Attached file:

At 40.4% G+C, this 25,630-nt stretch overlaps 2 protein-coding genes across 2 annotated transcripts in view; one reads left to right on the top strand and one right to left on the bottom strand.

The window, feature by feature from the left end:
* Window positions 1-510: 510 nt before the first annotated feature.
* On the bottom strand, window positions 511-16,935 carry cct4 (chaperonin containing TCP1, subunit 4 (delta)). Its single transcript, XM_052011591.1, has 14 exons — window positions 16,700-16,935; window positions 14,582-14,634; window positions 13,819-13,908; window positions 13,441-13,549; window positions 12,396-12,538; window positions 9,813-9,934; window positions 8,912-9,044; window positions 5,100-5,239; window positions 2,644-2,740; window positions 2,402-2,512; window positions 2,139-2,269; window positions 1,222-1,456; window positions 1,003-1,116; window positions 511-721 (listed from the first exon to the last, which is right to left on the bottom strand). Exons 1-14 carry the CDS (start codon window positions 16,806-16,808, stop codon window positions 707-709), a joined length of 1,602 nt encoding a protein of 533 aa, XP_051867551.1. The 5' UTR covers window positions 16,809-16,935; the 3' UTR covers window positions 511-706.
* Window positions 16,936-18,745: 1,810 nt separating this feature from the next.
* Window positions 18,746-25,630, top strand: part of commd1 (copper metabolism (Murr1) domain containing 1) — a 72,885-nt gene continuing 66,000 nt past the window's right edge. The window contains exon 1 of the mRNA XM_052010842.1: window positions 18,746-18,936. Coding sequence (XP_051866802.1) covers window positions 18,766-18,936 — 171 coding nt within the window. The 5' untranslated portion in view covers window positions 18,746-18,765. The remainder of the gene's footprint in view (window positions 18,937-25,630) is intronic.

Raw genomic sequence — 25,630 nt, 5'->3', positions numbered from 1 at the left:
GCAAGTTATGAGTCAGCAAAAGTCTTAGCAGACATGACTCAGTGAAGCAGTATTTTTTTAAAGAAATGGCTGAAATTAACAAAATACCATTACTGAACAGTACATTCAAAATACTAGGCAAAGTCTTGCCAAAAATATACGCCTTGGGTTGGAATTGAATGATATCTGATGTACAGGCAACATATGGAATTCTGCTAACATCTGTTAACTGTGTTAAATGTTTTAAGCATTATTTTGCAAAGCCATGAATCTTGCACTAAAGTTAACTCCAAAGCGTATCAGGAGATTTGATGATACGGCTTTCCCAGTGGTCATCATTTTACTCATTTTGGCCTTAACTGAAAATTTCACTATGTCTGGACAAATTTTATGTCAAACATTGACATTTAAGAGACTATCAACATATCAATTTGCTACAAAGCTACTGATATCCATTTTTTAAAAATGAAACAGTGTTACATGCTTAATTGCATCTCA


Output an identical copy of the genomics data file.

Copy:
At 40.4% G+C, this 25,630-nt stretch overlaps 2 protein-coding genes across 2 annotated transcripts in view; one reads left to right on the top strand and one right to left on the bottom strand.

The window, feature by feature from the left end:
* Window positions 1-510: 510 nt before the first annotated feature.
* On the bottom strand, window positions 511-16,935 carry cct4 (chaperonin containing TCP1, subunit 4 (delta)). Its single transcript, XM_052011591.1, has 14 exons — window positions 16,700-16,935; window positions 14,582-14,634; window positions 13,819-13,908; window positions 13,441-13,549; window positions 12,396-12,538; window positions 9,813-9,934; window positions 8,912-9,044; window positions 5,100-5,239; window positions 2,644-2,740; window positions 2,402-2,512; window positions 2,139-2,269; window positions 1,222-1,456; window positions 1,003-1,116; window positions 511-721 (listed from the first exon to the last, which is right to left on the bottom strand). Exons 1-14 carry the CDS (start codon window positions 16,806-16,808, stop codon window positions 707-709), a joined length of 1,602 nt encoding a protein of 533 aa, XP_051867551.1. The 5' UTR covers window positions 16,809-16,935; the 3' UTR covers window positions 511-706.
* Window positions 16,936-18,745: 1,810 nt separating this feature from the next.
* Window positions 18,746-25,630, top strand: part of commd1 (copper metabolism (Murr1) domain containing 1) — a 72,885-nt gene continuing 66,000 nt past the window's right edge. The window contains exon 1 of the mRNA XM_052010842.1: window positions 18,746-18,936. Coding sequence (XP_051866802.1) covers window positions 18,766-18,936 — 171 coding nt within the window. The 5' untranslated portion in view covers window positions 18,746-18,765. The remainder of the gene's footprint in view (window positions 18,937-25,630) is intronic.

Raw genomic sequence — 25,630 nt, 5'->3', positions numbered from 1 at the left:
GCAAGTTATGAGTCAGCAAAAGTCTTAGCAGACATGACTCAGTGAAGCAGTATTTTTTTAAAGAAATGGCTGAAATTAACAAAATACCATTACTGAACAGTACATTCAAAATACTAGGCAAAGTCTTGCCAAAAATATACGCCTTGGGTTGGAATTGAATGATATCTGATGTACAGGCAACATATGGAATTCTGCTAACATCTGTTAACTGTGTTAAATGTTTTAAGCATTATTTTGCAAAGCCATGAATCTTGCACTAAAGTTAACTCCAAAGCGTATCAGGAGATTTGATGATACGGCTTTCCCAGTGGTCATCATTTTACTCATTTTGGCCTTAACTGAAAATTTCACTATGTCTGGACAAATTTTATGTCAAACATTGACATTTAAGAGACTATCAACATATCAATTTGCTACAAAGCTACTGATATCCATTTTTTAAAAATGAAACAGTGTTACATGCTTAATTGCATCTCA